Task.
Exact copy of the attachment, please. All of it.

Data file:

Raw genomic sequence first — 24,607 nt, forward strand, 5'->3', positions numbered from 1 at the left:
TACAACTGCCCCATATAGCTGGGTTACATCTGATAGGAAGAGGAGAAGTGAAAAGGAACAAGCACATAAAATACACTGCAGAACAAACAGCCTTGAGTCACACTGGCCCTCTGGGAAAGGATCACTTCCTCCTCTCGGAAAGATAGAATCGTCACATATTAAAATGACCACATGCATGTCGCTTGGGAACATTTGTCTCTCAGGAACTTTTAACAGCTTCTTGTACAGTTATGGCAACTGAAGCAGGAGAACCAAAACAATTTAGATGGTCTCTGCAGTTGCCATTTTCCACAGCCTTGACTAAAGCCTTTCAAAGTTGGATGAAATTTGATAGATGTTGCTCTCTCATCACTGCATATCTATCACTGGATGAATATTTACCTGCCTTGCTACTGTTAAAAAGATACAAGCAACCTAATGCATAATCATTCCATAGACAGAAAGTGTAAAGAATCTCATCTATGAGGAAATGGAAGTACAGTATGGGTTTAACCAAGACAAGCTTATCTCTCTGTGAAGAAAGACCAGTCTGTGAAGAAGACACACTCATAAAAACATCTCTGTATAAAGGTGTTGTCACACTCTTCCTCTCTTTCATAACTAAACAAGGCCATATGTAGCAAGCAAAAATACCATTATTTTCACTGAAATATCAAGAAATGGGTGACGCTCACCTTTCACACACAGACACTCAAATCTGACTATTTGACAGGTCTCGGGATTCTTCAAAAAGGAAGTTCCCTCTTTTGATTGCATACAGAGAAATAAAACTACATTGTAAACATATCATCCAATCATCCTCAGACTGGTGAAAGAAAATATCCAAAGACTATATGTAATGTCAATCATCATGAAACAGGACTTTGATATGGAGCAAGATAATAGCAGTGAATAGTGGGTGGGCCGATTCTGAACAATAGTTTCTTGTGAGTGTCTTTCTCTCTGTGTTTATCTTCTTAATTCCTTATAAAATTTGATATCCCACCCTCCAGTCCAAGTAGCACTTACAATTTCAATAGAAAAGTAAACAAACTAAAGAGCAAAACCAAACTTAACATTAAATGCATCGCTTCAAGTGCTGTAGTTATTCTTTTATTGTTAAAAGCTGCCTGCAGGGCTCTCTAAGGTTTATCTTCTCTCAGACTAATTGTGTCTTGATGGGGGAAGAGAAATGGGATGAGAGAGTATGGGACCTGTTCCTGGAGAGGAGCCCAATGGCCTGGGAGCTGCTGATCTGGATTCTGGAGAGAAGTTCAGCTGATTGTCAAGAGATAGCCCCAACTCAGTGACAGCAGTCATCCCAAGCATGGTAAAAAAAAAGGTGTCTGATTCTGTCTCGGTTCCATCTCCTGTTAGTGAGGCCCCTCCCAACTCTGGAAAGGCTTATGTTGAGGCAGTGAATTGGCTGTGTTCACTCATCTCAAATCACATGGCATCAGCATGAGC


Raw genomic sequence first — 24,607 nt, forward strand, 5'->3', positions numbered from 1 at the left:
TACAACTGCCCCATATAGCTGGGTTACATCTGATAGGAAGAGGAGAAGTGAAAAGGAACAAGCACATAAAATACACTGCAGAACAAACAGCCTTGAGTCACACTGGCCCTCTGGGAAAGGATCACTTCCTCCTCTCGGAAAGATAGAATCGTCACATATTAAAATGACCACATGCATGTCGCTTGGGAACATTTGTCTCTCAGGAACTTTTAACAGCTTCTTGTACAGTTATGGCAACTGAAGCAGGAGAACCAAAACAATTTAGATGGTCTCTGCAGTTGCCATTTTCCACAGCCTTGACTAAAGCCTTTCAAAGTTGGATGAAATTTGATAGATGTTGCTCTCTCATCACTGCATATCTATCACTGGATGAATATTTACCTGCCTTGCTACTGTTAAAAAGATACAAGCAACCTAATGCATAATCATTCCATAGACAGAAAGTGTAAAGAATCTCATCTATGAGGAAATGGAAGTACAGTATGGGTTTAACCAAGACAAGCTTATCTCTCTGTGAAGAAAGACCAGTCTGTGAAGAAGACACACTCATAAAAACATCTCTGTATAAAGGTGTTGTCACACTCTTCCTCTCTTTCATAACTAAACAAGGCCATATGTAGCAAGCAAAAATACCATTATTTTCACTGAAATATCAAGAAATGGGTGACGCTCACCTTTCACACACAGACACTCAAATCTGACTATTTGACAGGTCTCGGGATTCTTCAAAAAGGAAGTTCCCTCTTTTGATTGCATACAGAGAAATAAAACTACATTGTAAACATATCATCCAATCATCCTCAGACTGGTGAAAGAAAATATCCAAAGACTATATGTAATGTCAATCATCATGAAACAGGACTTTGATATGGAGCAAGATAATAGCAGTGAATAGTGGGTGGGCCGATTCTGAACAATAGTTTCTTGTGAGTGTCTTTCTCTCTGTGTTTATCTTCTTAATTCCTTATAAAATTTGATATCCCACCCTCCAGTCCAAGTAGCACTTACAATTTCAATAGAAAAGTAAACAAACTAAAGAGCAAAACCAAACTTAACATTAAATGCATCGCTTCAAGTGCTGTAGTTATTCTTTTATTGTTAAAAGCTGCCTGCAGGGCTCTCTAAGGTTTATCTTCTCTCAGACTAATTGTGTCTTGATGGGGGAAGAGAAATGGGATGAGAGAGTATGGGACCTGTTCCTGGAGAGGAGCCCAATGGCCTGGGAGCTGCTGATCTGGATTCTGGAGAGAAGTTCAGCTGATTGTCAAGAGATAGCCCCAACTCAGTGACAGCAGTCATCCCAAGCATGGTAAAAAAAAAGGTGTCTGATTCTGTCTCGGTTCCATCTCCTGTTAGTGAGGCCCCTCCCAACTCTGGAAAGGCTTATGTTGAGGCAGTGAATTGGCTGTGTTCACTCATCTCAAATCACATGGCATCAGCATGAGC